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Francis Mansell <Fgmansell@aol.com> (28.01.2004)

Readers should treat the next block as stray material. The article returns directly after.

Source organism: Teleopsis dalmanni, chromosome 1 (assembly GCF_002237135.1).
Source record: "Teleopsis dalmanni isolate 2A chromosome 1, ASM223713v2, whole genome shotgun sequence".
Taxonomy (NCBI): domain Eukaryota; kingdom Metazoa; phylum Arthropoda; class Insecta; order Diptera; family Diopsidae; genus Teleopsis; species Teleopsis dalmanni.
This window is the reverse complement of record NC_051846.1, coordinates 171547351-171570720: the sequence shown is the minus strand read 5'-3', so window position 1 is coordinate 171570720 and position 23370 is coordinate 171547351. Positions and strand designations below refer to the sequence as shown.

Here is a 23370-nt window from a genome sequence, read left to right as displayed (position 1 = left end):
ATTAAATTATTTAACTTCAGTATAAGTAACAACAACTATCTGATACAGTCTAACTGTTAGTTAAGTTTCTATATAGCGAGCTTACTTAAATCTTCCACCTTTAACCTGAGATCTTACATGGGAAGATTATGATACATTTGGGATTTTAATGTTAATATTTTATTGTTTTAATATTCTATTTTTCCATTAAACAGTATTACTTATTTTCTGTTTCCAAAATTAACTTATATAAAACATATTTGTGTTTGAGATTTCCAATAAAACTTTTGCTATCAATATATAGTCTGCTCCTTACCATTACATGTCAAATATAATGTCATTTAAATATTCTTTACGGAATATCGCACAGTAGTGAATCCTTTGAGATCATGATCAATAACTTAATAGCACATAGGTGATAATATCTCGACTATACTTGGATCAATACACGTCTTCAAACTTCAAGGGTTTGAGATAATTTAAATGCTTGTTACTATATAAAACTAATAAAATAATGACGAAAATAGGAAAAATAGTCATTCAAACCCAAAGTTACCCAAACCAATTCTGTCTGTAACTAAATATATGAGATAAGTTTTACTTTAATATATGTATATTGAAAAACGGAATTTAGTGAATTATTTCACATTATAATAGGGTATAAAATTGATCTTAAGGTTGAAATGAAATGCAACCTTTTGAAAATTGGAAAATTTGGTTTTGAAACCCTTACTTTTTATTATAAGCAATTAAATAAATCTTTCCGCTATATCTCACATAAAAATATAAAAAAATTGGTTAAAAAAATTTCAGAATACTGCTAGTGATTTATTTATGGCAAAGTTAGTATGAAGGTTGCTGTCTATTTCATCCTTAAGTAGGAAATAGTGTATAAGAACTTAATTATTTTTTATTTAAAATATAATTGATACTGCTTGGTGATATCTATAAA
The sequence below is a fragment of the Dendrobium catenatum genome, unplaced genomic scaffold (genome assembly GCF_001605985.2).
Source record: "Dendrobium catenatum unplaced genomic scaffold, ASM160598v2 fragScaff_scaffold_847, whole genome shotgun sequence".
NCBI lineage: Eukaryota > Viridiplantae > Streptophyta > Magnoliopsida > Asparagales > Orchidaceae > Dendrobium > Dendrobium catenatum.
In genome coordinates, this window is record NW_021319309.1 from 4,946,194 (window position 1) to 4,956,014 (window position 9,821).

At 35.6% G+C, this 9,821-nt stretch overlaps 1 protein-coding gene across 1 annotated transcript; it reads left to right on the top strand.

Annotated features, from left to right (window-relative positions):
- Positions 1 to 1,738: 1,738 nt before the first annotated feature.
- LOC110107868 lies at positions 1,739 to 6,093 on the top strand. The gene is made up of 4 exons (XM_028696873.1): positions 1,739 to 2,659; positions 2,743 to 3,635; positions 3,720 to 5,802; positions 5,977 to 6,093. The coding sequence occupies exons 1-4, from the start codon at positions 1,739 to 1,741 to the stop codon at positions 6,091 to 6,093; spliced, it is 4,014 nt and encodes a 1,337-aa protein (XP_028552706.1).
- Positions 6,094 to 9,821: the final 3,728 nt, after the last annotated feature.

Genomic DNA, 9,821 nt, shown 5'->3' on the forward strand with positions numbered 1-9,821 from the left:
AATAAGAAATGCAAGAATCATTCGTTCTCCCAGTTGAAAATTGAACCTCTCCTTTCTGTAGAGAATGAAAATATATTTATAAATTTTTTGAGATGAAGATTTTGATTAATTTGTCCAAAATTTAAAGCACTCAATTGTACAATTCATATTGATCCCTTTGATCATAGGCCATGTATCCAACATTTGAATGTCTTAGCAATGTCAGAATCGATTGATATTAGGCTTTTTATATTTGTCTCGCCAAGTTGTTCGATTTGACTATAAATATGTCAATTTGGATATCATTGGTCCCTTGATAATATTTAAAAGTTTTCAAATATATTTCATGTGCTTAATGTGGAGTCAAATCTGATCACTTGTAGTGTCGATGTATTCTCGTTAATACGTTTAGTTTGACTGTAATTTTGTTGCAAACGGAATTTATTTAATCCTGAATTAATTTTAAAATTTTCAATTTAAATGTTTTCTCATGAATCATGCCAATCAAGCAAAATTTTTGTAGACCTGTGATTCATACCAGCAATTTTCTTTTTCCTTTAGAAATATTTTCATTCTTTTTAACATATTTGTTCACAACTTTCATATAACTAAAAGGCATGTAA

One of the things I love about this album is that Polydor gave Faust a contract on Uwe Nettelbeck's say-so, without hearing a single note of their music. Nettelbeck convinced them that they had the new Beatles ... after two albums I guess Polydor realised that they didn't and Faust had to find a new contract with Virgin. But I'm glad that, as I relate below, they were given such carte blanche to do whatever they wanted, and so much help to do it - what major record company would do that now.George, you rightly describe their unique noises. This partly came from the fact that Polydor, as well as paying for communal accommodation and recording space, supplied them with Kurt Graupner, an full-time live-in sound engineer with a deep understanding of electronics, who as well as recording them constructed unique effects units for them. To the music: 'Why Don't You Eat Carrots' features one of the most bizarre fuzz guitar riffs ever recorded, with the vocals following the same "tune" and other weird stuff breaking through from time to time as if the listener was moving the tuning dial slightly between two adjacent radio stations, but my favourite track on the album (and the most musical to Faust virgins, I would imagine) is the second track, Meadow Meal. After a quiet intro involving what sounds like someone blowing across a large pipe, the song section arrives, and has a melody (of sorts) - this one's definitely a SONG. Then the drums announce a speeding up of the tempo and we get a dramatic and oddly melodic (not sweetly melodic, mind you!) fuzz guitar solo - I love this, Rudolf Sosna (sadly long deceased) had a pretty original guitar style, not a technique king but could do a lot of different things (the pretty acoustic ballads on Faust Tapes are his - he was the main songwriter too). Then the song returns for a bit, and apparently ends. Except the track hasn't ended, and we get the coda - a melancholy, middle-European, almost ecclesiastical, theme on the organ. Rather lovely. Side 2 and we're into the longest track, Miss Fortune. In fact this 17 minute track is by far the longest piece Faust ever issued (in the 70s at least), and although there's a huge amount of sound treatment going on, it's one of the most jam-oriented things they ever issued as well - I guess it's the first of their groove/throb/grind/hypnotic numbers, although there's an awful lot more going on than that. But basically it hasn't been chopped up into little bits like a lot of their other stuff - they were happy to go with it for 15 minutes, and the weirdness comes more from the mix and treatments. Now obviously I like Faust a whole lot more than you do, George, but much as I like this album, I also don't think it's their best (though it's more consistent than Faust 4). Certainly, like Michael West, I would point anyone approaching them for the first time at The Faust Tapes. But they had to start somewhere, and as a debut statement, this takes some beating - it would have come completely out of nowhere for most people, they hadn't toured but I would think the incredible packaging would have increased sales quite a lot. I disagree that once you've got used to it it's no longer very interesting to listen to, I think much of it is richly exciting and evocative music that goes places no other band does, not even Can, despite their being far more virtuoso musicians than Faust. I think also like some of the other "krautrock" acts, they were very conscious of being German, and rejecting Anglo-American rock music (despite mostly singing in English) and I think the brief snatches of Beatles and Stones at the beginning are, as much as anything to say, maybe we started from here, but we're going somewhere else. I like your comment about their music obviously involving a lot of work and thought. I've seen the recent Faust line-up live on several occasions, and it's clear that their music doesn't just happen because they bash away and make a horrible racket - it's very considered, in an admittedly rather brutal way. Now personally, I don't think it's a horrible racket at all, I think they have a wonderful and highly original instinct for timbres of sound and how these can be used and combined and this is what makes Faust so good - they have discovered how to make beauty out of ugly sounds. My personal taste is such that I actually find their sounds quite healing ... maybe that's not the right word, but it's positive, not evil. While I like a lot of stuff that is quite "out there", I'm not a devotee of noise/industrial music, certainly like you I don't have much time for Throbbing Gristle. I guess what I'm trying to say is that while Faust may sound very extreme to most people, I don't feel they're trying to put you in a bad place, whereas TG, to me, seem to wallow in sickness quite a lot of the time, even if their intentions are not evil. But the power Faust can still conjure up live when they hit one of those big grooves is quite staggering, though without Rudolf Sosna they've mostly lost the melodic aspect that crops up at times on their 70s music. They sure as hell still sound like Faust, though. Special mention for the original transparent sleeve/lyric sheet/lp - one of the best and most radical examples of record packaging ever - the lp is worth having just as an artifact.